Kristen Ankerbrandt, who helped steer Compass to its initial public offering but has presided over major losses, has stepped down as the company’s chief financial officer.
A replacement has not been announced for Ankerbrandt, who has served as CFO since 2018. Ankerbrandt will receive a $1 million lump sum payment on her departure and is “entitled to accelerated vesting of her unvested equity awards,” according to a Securities and Exchange Commission filing.
Compass also announced that its chief product officer, Greg Hart, will take over the unfilled position of chief operating officer.
Ankerbrandt said on Compass’s first-quarter earnings call that she would, “Start my own investment fund” after departing Compass in September. She took credit for “managing the company through outstanding growth” and “delivering on our commitment toward profitability.”
In fact, Compass has not enjoyed a profitable quarter since its shares began trading on the New York Stock Exchange in April 2021.
The company reported $188 million in losses for the first quarter, compared to $212 million in negative net income for the first three months of 2021. Overall, Compass lost $494 million last year, and bled out $682 million in net income losses the last five quarters.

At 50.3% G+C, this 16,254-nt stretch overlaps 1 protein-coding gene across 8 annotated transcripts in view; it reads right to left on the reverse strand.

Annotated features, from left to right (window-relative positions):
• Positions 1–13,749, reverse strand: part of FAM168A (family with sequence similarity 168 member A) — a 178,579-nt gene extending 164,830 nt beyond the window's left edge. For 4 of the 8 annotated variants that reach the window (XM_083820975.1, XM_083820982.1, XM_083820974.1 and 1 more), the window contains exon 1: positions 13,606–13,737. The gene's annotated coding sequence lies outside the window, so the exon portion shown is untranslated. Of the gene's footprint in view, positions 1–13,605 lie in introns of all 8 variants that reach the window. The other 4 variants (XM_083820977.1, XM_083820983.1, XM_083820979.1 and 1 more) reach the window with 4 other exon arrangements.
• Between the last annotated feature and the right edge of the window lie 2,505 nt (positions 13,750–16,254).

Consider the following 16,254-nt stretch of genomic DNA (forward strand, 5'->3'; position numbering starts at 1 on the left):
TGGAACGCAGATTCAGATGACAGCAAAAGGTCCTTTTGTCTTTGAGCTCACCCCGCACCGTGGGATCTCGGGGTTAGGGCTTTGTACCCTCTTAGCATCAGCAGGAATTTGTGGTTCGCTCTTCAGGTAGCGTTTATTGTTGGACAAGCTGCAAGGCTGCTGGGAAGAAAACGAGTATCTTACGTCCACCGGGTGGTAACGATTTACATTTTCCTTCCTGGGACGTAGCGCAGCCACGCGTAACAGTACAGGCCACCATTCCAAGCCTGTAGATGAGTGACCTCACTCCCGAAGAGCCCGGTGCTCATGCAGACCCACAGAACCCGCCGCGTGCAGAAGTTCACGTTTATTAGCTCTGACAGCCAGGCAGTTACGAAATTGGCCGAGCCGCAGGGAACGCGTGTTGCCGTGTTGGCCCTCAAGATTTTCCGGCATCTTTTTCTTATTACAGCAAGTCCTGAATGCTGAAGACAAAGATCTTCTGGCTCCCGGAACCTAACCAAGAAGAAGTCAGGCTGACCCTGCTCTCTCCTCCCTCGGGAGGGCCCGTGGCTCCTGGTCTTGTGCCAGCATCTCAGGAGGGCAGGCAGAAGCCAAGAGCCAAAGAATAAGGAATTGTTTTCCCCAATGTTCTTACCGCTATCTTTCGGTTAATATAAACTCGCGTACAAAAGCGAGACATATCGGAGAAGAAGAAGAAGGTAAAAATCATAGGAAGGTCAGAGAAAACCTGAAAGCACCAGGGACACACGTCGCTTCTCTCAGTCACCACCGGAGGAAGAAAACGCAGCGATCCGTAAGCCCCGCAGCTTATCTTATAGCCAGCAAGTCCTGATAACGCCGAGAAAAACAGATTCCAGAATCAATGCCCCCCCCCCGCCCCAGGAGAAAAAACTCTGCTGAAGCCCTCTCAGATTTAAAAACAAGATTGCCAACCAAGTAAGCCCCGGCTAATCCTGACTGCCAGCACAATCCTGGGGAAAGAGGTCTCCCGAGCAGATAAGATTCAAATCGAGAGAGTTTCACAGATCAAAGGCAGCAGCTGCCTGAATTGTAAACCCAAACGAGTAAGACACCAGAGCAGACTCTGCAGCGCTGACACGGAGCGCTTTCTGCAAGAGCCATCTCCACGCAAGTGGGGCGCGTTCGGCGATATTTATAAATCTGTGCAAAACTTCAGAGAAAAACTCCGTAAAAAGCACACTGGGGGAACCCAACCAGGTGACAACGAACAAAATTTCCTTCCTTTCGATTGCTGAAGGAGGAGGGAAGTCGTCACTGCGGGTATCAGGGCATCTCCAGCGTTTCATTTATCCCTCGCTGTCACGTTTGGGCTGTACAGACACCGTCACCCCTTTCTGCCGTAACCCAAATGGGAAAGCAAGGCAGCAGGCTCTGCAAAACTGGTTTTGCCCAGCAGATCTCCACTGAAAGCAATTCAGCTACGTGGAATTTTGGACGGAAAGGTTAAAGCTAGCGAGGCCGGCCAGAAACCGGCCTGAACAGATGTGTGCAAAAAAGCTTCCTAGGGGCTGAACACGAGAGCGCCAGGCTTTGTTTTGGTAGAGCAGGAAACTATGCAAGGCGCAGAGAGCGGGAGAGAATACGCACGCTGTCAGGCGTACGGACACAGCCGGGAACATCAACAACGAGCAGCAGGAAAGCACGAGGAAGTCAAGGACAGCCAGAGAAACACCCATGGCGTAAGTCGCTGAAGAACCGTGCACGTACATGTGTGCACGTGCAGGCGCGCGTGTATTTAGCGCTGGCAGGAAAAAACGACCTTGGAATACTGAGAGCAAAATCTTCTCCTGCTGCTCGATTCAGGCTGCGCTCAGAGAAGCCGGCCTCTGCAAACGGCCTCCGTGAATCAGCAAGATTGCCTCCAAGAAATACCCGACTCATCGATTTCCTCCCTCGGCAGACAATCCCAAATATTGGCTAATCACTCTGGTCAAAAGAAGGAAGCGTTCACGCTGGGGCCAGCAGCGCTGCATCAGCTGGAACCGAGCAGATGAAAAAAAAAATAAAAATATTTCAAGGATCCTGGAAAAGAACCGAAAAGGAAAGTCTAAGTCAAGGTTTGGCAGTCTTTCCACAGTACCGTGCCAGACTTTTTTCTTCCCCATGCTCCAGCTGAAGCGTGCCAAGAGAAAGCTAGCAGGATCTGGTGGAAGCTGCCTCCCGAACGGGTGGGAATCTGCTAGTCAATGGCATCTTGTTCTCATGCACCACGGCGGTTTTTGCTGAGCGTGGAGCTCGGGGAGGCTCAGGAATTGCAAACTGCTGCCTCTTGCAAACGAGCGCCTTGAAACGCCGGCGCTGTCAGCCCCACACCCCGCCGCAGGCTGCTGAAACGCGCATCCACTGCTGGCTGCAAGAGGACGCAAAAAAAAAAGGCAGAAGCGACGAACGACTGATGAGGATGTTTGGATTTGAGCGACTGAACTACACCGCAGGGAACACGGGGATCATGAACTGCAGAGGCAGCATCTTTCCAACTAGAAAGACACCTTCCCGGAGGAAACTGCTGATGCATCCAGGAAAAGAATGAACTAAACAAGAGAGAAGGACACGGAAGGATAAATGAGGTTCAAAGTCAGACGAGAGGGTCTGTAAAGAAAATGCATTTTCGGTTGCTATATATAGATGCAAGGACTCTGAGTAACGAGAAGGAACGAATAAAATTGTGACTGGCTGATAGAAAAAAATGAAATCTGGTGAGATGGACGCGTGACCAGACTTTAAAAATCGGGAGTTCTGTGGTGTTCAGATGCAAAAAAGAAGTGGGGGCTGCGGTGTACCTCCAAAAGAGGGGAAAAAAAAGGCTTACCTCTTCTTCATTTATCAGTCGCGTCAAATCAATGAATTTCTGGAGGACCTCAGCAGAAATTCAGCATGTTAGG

Compass has consistently grown its revenue, posting $1.4 billion in first-quarter revenue compared to $1.1 billion revenue in the first quarter 2021. But almost all the revenue stems from commissions on real estate sales. And most of that money goes straight back to Compass’s growing legion of agents.
Once “commission and other related expenses” are deducted, Compass generated $251 million in first quarter revenue.
This difficult financial picture was largely not discussed by CEO Robert Reffkin or analysts on the call, who focused on the company’s growing market share.
Compass is now the biggest real estate brokerage in the country as measured by sales volume, according to RealTrends rankings. And the firm posted $53.7 billion in sales volume in 2022’s first quarter, up 22% year over year.
But sales volume and market share are not always proxies for brokerage performance. That especially might be the case if independent contractor agents snare north of 80% of each commission plus cost the brokerage technology and marketing dollars.
Other brokerages have sought to solve this problem by building out so-called adjacent services including title and escrow and mortgage. Compass has not done that yet. The company announced a mortgage joint venture OriginPoint last July, and it has acquired numerous title companies.
These adjacent services, though, make up just 1% of the company’s revenue, Reffkin said on the call.
Reffkin, who co-founded Compass, nonetheless expressed optimism about the company’s trajectory. He noted Compass has $476 million cash on hand, and a $330 million credit facility.
“We are managing the business in a way that will not require additional capital,” Reffkin said, adding that the brokerage is learning to do, “More with less.”